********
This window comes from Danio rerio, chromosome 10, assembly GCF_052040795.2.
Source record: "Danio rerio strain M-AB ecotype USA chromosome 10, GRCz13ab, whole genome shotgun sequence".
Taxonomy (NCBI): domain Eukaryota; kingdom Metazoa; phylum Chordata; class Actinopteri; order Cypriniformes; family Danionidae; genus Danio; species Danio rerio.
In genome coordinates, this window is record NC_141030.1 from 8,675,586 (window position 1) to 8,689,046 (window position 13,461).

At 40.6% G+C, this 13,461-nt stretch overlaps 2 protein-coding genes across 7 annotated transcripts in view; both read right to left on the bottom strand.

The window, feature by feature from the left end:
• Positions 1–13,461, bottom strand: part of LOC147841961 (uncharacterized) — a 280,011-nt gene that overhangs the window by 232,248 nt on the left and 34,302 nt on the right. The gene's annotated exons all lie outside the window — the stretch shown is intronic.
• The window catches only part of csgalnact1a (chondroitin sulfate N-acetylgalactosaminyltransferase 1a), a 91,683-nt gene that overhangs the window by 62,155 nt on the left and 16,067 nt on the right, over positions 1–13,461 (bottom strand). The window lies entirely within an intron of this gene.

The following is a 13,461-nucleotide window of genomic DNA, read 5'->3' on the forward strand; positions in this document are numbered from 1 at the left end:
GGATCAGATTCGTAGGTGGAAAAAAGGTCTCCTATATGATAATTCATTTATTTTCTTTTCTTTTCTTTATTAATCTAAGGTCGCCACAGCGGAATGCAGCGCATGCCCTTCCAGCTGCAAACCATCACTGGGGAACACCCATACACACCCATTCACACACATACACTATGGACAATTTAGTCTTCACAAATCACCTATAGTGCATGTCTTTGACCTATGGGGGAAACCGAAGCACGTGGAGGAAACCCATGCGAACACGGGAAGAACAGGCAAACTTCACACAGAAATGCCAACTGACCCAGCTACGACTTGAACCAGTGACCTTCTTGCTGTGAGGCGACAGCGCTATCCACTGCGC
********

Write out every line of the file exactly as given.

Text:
This window comes from Danio rerio, chromosome 10, assembly GCF_052040795.2.
Source record: "Danio rerio strain M-AB ecotype USA chromosome 10, GRCz13ab, whole genome shotgun sequence".
Taxonomy (NCBI): domain Eukaryota; kingdom Metazoa; phylum Chordata; class Actinopteri; order Cypriniformes; family Danionidae; genus Danio; species Danio rerio.
In genome coordinates, this window is record NC_141030.1 from 8,675,586 (window position 1) to 8,689,046 (window position 13,461).

At 40.6% G+C, this 13,461-nt stretch overlaps 2 protein-coding genes across 7 annotated transcripts in view; both read right to left on the bottom strand.

The window, feature by feature from the left end:
• Positions 1–13,461, bottom strand: part of LOC147841961 (uncharacterized) — a 280,011-nt gene that overhangs the window by 232,248 nt on the left and 34,302 nt on the right. The gene's annotated exons all lie outside the window — the stretch shown is intronic.
• The window catches only part of csgalnact1a (chondroitin sulfate N-acetylgalactosaminyltransferase 1a), a 91,683-nt gene that overhangs the window by 62,155 nt on the left and 16,067 nt on the right, over positions 1–13,461 (bottom strand). The window lies entirely within an intron of this gene.

The following is a 13,461-nucleotide window of genomic DNA, read 5'->3' on the forward strand; positions in this document are numbered from 1 at the left end:
GGATCAGATTCGTAGGTGGAAAAAAGGTCTCCTATATGATAATTCATTTATTTTCTTTTCTTTTCTTTATTAATCTAAGGTCGCCACAGCGGAATGCAGCGCATGCCCTTCCAGCTGCAAACCATCACTGGGGAACACCCATACACACCCATTCACACACATACACTATGGACAATTTAGTCTTCACAAATCACCTATAGTGCATGTCTTTGACCTATGGGGGAAACCGAAGCACGTGGAGGAAACCCATGCGAACACGGGAAGAACAGGCAAACTTCACACAGAAATGCCAACTGACCCAGCTACGACTTGAACCAGTGACCTTCTTGCTGTGAGGCGACAGCGCTATCCACTGCGC